Funny thing is that a bunch of people are replying to him saying to “definitely” take it.  Seems like a bad idea to me.  Maybe if you’re certain that you’re someone who will never borrow money for anything else the rest of your life and you definitely only use it to put in the stock market and let it ride for 30+ years it would be smart.  But, he’s 20 years old.  Chances are he will end up using it for something dumb like the rest of his class mates.

      Click to expand…


      Doesnt seem real. Where can one get such a low rate (basically overnight fed fund rate), I’d be worried about a scam. If not I’d take it to the bank.

      Its one thing to be worried about debt, its wholly another to be worried about gifts, and this would be a gift even if put in just bonds. Obviously it would have to be invested or used to pay off say student loans…but this doesnt come around often.
      Click to expand...


      Apparently they figured out that its a USAA loan of some sort that's often offered to military students/grads?

      Comment


      • #4
        Well it depends on the other terms, like the term of the loan for instance :P .

        But seriously, check for the fine print for things like introductory interest periods, allowed uses of funds, etc.  I think it could make sense though.

         

        Comment


        • #5
          My son is a Cadet at the Air Force Academy and has been offered this loan, as are all Academy students during their Junior year.

          He is a pretty sharp, motivated kid and has an early appreciation for and interest in personal finance.

          Though he makes very little income as yet, he has been saving 25% of every paycheck and started a Roth IRA Freshman year that he maxes out to his ability.

          He asked me for advice regarding the loan and I told him to borrow only enough to get himself to the $5500 max contribution to his Roth IRA for this year and next year.

          He is, however, 19 years old, and of course also wants to take out another $5000 more to buy his own parachute rig and for world travel during the 60 day leave period after graduation.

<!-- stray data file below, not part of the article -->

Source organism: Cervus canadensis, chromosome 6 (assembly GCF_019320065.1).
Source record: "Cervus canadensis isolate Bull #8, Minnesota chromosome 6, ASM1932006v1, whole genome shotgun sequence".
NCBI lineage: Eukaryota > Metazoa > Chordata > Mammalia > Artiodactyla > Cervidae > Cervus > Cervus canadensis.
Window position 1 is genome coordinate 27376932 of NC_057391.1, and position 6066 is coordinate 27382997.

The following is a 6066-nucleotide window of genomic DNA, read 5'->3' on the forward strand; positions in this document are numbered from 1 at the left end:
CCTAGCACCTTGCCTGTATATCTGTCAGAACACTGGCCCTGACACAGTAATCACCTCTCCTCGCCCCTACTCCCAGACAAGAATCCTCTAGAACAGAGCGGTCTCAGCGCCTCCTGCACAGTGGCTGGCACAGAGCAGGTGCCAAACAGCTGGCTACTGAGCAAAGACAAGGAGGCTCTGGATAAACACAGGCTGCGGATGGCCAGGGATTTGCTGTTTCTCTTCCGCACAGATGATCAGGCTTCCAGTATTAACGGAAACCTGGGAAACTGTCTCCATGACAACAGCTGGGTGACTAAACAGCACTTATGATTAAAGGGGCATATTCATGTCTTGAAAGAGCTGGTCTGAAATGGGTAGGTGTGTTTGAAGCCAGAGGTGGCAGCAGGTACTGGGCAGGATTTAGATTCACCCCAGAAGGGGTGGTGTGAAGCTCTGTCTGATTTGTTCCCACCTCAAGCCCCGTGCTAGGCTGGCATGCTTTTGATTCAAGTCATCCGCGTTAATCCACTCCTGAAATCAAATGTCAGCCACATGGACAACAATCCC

I told him to calculate the estimated cost/jump ; )

          Hard for me to come down too hard on this last splurge when he is saving us so much in tuition.

          Would be very interested in other opinions regarding using this loan effectively.

           

           

           

           

          Comment


          • #6




            My son is a Cadet at the Air Force Academy and has been offered this loan, as are all Academy students during their Junior year.

            He is a pretty sharp, motivated kid and has an early appreciation for and interest in personal finance.

            Though he makes very little income as yet, he has been saving 25% of every paycheck and started a Roth IRA Freshman year that he maxes out to his ability.

            He asked me for advice regarding the loan and I told him to borrow only enough to get himself to the $5500 max contribution to his Roth IRA for this year and next year.

            He is, however, 19 years old, and of course also wants to take out another $5000 more to buy his own parachute rig and for world travel during the 60 day leave period after graduation.

            I told him to calculate the estimated cost/jump ; )

            Hard for me to come down too hard on this last splurge when he is saving us so much in tuition.

            Would be very interested in other opinions regarding using this loan effectively.
            Click to expand...


            Certainly sounds like you have a very smart kid.  I didn't save a dime when I was 19.  But, then again, my parents didn't teach me anything about personal finance either.  My mom convinced me to get a credit card to "build a credit score."  That was about all the financial education I received.  So, good work on your part

            I guess if being taken out by someone like your son and being placed immediately into a tax protected account like that and invested wisely (a simple low cost 3 fund portfolio for instance), I could see this loan as a form of forced savings.  They will automatically withdraw the payments for it from his paycheck when he's earning a paycheck and I'm assuming it would be paid in full by time his service is up?  If those conditions are met, I could see it being a smart thing.  But, then again, if the market tanks right before he starts paying it back and he could have instead used those payments to buy into the market at low prices, it might have been better not to take it?  Hard to predict I guess.